Shared Norms -- What to Expect from Davos
There’s been a lot of talk about “donor fatigue” around HIV and whether the uncertainty and unreliability of donor funding will stall – or worse, reverse – global HIV prevention and treatment efforts. Unfortunately, in recent years, that fatigue has spread beyond just donors.
When I started working at PSI more than a decade ago, HIV/AIDS was the cause du jour, with celebrities such as Elizabeth Taylor and Magic Johnson leading the way on raising awareness, building dialogue and promoting positive behavior change. But since then, HIV has slowly stopped receiving the attention it deserves. A recent study by the Kaiser Foundation found that HIV/AIDS news coverage has dropped more than 70 percent in developed countries over the past two decades. That’s an astonishing decrease – and highly troublesome, considering that 40 million people are living with HIV or AIDS and 7,000 young people are becoming newly infected each day.
With this in mind, you can imagine how pleased I was when the forum decided to put the examination of the progression of HIV/AIDS prevention on the agenda for Davos this year. That kind of leadership is incredibly important in the current climate. While we continue to struggle to control the spread of HIV, we have had some very tangible successes. More lives are being saved from HIV and AIDS than ever before, and eight developing countries (Botswana, Cambodia, Croatia, Cuba, Guyana, Oman, Romania and Rwanda) now provide universal access to antiretroviral treatments. In terms of prevention, PSI is leading the way on one of the most innovative and effective prevention interventions, male circumcision. Voluntary male circumcision can reduce the risk of female to male HIV transmission by 60 percent, and PSI is the largest NGO male circumcision implementer, leading a team of partners and governments in scaling up service delivery across Southern Africa.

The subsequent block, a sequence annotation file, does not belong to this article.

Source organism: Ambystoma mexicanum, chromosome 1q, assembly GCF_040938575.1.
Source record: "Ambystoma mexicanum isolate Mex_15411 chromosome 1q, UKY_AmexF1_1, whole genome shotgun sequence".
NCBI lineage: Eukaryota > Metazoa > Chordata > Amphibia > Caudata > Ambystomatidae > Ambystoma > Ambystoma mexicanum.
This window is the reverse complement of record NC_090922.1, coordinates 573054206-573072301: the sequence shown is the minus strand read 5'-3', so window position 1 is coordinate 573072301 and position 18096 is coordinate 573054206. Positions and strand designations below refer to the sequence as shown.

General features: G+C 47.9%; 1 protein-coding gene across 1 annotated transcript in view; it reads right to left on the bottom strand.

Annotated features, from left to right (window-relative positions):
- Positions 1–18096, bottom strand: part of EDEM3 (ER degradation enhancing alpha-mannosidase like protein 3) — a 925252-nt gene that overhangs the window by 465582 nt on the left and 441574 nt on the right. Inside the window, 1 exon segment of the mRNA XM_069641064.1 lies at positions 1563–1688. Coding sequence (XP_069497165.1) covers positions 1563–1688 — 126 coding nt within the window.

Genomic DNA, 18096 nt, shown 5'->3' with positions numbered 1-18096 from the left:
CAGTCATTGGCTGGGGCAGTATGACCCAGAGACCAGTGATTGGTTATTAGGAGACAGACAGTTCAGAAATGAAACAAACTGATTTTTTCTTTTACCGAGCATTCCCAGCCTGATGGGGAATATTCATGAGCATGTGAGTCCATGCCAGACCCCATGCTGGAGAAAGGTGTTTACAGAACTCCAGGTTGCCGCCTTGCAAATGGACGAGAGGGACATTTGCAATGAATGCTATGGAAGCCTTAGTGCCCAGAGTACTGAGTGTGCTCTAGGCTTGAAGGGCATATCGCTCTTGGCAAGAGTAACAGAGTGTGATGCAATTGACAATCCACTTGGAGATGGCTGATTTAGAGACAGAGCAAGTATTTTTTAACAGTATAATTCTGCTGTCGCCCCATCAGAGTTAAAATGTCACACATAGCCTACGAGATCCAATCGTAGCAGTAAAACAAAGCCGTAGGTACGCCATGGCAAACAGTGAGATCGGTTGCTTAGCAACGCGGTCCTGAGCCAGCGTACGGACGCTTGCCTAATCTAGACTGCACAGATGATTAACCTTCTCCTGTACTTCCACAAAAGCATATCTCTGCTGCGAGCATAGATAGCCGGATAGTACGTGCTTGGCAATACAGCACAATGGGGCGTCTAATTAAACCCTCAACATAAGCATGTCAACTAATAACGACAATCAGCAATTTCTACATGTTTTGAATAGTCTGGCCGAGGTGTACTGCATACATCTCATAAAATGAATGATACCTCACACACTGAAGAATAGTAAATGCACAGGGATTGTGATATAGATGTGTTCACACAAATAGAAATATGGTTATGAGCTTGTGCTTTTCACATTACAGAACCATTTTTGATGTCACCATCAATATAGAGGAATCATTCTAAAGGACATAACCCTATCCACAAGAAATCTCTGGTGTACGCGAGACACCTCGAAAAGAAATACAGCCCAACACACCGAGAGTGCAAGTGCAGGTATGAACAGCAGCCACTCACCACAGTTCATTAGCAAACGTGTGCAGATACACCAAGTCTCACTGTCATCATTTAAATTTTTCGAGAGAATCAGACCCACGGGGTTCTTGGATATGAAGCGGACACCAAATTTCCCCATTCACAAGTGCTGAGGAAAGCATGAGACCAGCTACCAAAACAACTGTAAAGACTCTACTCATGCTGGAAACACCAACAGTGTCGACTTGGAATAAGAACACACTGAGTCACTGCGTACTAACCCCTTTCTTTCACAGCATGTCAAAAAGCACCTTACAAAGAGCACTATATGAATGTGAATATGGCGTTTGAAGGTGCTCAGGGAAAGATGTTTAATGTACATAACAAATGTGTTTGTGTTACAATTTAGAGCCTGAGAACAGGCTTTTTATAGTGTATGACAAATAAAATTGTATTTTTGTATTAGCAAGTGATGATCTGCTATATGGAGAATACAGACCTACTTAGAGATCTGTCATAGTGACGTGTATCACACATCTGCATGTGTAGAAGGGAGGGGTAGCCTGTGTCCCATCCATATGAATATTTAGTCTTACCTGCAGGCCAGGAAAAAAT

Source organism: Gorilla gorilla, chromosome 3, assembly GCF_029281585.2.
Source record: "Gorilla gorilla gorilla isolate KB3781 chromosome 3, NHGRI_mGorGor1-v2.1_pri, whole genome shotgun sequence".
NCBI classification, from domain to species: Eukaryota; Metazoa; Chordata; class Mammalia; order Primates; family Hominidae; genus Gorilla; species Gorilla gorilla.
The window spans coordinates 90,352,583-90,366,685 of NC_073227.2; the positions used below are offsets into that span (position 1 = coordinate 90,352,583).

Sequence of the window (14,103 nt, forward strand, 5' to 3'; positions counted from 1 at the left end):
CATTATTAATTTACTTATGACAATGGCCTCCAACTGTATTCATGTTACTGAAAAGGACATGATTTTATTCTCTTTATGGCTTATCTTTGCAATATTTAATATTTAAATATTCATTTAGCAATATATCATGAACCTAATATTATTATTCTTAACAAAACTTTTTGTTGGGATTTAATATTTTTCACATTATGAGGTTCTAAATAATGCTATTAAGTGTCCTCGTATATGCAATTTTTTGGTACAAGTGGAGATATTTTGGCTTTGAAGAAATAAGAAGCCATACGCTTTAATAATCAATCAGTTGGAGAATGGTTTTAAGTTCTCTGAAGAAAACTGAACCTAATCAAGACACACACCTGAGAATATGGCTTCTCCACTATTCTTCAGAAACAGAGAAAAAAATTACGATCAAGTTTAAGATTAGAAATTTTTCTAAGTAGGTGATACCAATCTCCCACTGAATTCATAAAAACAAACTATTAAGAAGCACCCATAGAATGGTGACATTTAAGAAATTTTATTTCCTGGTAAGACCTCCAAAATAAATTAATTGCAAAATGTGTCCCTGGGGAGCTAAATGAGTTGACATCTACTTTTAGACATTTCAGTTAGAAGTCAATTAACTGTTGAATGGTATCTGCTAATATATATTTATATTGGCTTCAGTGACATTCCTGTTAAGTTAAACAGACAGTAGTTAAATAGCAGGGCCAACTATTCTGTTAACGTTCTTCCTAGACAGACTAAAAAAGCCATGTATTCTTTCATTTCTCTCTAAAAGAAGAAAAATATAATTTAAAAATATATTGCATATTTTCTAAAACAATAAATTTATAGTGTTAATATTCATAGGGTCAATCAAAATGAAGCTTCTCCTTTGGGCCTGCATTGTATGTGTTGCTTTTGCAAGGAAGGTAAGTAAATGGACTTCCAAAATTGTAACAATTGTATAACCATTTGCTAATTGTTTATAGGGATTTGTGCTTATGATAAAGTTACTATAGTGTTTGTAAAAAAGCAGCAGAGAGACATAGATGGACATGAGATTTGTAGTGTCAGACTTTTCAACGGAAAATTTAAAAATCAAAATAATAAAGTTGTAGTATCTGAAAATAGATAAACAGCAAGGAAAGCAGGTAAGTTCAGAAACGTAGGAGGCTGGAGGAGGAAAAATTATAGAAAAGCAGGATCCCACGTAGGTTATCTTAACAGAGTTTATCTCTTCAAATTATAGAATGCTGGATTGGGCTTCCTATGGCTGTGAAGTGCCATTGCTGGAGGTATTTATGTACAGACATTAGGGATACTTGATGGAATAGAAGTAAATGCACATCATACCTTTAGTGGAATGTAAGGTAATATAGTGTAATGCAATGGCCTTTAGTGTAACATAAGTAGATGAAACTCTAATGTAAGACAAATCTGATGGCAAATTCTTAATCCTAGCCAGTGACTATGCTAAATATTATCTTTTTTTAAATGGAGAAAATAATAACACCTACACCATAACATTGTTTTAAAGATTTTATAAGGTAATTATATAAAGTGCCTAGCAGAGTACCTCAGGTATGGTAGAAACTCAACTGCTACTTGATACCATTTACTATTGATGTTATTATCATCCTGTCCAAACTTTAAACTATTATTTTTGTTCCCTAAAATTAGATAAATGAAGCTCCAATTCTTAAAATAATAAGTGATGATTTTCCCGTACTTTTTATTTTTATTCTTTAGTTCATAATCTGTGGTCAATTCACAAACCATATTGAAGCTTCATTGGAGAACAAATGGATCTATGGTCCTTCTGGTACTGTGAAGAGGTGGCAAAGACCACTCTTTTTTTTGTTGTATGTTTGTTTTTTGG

What we’ve learned from these examples isn’t only important in the context of HIV, but also in the context of other diseases, such as malaria, pneumonia, tuberculosis and the non-communicable diseases I wrote about last time on this blog.
Over the course of Davos, we’ll hear from Peter Piot, director of the London School of Hygiene & Tropical Medicine, as well as the crown princess of Norway, Mette-Marit, who serves as a UNAIDS special representative. The objective of the sessions will be to provide a venue for global leaders to share experiences, engage in cross-cultural dialogue and learn about what works and what doesn’t from an international group of peers. Perhaps more importantly, it will give us the opportunity to celebrate our successes and to turn the spotlight back on the work that is being done and that still needs to be done to control the spread of HIV and other diseases.
It’s a tough but important task the folks at Davos have ahead of them. I’m sorry I’ll be missing those discussions this year. Normally right now I’d be madly sorting through a pile of shoes trying to convince myself that three-inch heels are indeed a reasonable choice for the snowy streets of Davos. But I’m literally days away from giving birth, so this time around, I’ve happily passed along the desperate task of finding fashionable footwear that can survive the snow to my boss, PSI’s president and chief executive, Karl Hofmann. He’ll be blogging directly from Davos once he arrives. Keep checking this blog for ongoing updates.
Kate Roberts leads the Corporate Marketing and Communications Departments of PSI. Kate is the founder and executive director of YouthAIDS and Five & Alive, two marketing programs of PSI. Prior to her role at PSI, Roberts worked with Bates, Saatchi & Saatchi Advertising.
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| January 25, 2011; 1:56 PM ET
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